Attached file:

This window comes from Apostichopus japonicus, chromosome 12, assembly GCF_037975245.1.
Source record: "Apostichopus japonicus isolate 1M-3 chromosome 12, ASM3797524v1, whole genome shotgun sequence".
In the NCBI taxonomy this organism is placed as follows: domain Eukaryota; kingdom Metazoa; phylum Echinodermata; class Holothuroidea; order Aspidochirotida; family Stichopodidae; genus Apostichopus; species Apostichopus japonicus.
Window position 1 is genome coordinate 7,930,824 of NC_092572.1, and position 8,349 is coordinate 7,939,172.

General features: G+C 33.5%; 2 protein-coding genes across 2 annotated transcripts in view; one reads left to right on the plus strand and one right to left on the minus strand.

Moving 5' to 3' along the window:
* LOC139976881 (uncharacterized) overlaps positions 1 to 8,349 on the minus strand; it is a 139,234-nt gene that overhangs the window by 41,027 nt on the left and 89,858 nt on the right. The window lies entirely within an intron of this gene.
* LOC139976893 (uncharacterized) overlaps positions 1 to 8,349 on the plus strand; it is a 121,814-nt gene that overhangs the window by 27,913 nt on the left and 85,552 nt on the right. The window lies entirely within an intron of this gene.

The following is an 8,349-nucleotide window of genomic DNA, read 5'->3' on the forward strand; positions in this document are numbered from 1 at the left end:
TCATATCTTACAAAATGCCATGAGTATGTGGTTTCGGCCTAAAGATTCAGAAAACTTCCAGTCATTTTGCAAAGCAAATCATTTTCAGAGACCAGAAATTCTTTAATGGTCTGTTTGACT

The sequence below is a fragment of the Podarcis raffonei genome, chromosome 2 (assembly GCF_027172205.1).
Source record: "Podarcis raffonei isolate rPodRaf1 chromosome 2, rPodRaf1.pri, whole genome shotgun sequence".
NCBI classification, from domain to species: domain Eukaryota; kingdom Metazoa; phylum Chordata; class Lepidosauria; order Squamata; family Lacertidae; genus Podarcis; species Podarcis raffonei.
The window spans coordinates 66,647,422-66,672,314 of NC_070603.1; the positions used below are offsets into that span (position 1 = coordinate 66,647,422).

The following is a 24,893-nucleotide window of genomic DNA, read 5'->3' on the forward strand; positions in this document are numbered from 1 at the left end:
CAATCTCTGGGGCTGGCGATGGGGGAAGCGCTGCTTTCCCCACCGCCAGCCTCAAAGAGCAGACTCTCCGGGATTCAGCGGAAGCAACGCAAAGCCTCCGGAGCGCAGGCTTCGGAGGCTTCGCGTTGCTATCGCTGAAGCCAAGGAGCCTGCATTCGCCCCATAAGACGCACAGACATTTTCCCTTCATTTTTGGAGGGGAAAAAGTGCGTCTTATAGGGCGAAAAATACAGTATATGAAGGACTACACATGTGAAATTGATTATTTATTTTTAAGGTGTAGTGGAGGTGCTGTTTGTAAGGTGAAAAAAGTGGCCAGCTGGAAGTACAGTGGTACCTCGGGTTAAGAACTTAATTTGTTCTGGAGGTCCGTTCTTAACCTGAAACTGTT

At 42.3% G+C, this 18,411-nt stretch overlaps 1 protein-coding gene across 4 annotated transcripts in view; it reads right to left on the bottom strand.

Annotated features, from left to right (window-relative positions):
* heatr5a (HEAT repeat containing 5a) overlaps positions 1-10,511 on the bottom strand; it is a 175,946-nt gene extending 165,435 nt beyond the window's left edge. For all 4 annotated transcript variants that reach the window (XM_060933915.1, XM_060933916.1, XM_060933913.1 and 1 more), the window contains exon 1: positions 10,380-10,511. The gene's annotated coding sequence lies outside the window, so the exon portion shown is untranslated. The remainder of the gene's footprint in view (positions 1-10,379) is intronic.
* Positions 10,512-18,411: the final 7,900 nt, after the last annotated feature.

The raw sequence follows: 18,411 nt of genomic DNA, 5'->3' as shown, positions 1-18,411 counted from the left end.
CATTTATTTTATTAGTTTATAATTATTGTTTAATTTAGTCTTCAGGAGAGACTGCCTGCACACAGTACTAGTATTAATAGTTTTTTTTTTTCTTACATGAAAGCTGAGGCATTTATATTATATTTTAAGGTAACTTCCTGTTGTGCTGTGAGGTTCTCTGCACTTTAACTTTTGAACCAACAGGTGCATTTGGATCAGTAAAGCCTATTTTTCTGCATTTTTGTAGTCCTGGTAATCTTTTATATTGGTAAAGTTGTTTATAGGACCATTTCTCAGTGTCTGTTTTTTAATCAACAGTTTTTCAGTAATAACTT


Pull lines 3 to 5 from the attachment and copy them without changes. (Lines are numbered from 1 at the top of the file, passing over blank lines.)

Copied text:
In the NCBI taxonomy this organism is placed as follows: domain Eukaryota; kingdom Metazoa; phylum Echinodermata; class Holothuroidea; order Aspidochirotida; family Stichopodidae; genus Apostichopus; species Apostichopus japonicus.
Window position 1 is genome coordinate 7,930,824 of NC_092572.1, and position 8,349 is coordinate 7,939,172.

General features: G+C 33.5%; 2 protein-coding genes across 2 annotated transcripts in view; one reads left to right on the plus strand and one right to left on the minus strand.